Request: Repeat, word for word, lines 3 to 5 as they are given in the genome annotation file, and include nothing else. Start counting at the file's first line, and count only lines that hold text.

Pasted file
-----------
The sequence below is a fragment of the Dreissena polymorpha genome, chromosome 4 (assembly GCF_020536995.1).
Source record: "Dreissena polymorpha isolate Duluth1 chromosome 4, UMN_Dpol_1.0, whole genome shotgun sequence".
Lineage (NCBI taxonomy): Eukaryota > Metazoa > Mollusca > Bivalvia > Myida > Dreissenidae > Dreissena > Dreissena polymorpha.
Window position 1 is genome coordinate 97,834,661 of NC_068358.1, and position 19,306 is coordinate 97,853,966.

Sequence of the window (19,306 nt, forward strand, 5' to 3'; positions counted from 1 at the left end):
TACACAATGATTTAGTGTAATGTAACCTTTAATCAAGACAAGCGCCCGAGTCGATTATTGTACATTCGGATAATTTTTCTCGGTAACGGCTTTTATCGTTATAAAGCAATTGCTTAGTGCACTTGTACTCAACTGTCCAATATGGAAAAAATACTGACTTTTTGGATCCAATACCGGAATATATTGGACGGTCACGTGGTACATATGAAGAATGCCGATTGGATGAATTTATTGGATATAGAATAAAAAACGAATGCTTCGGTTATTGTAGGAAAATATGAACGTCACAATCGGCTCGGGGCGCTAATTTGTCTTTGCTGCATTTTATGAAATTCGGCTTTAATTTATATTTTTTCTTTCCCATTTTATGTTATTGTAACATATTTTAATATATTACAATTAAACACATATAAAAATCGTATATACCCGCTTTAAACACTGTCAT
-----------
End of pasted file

Lineage (NCBI taxonomy): Eukaryota > Metazoa > Mollusca > Bivalvia > Myida > Dreissenidae > Dreissena > Dreissena polymorpha.
Window position 1 is genome coordinate 97,834,661 of NC_068358.1, and position 19,306 is coordinate 97,853,966.

Sequence of the window (19,306 nt, forward strand, 5' to 3'; positions counted from 1 at the left end):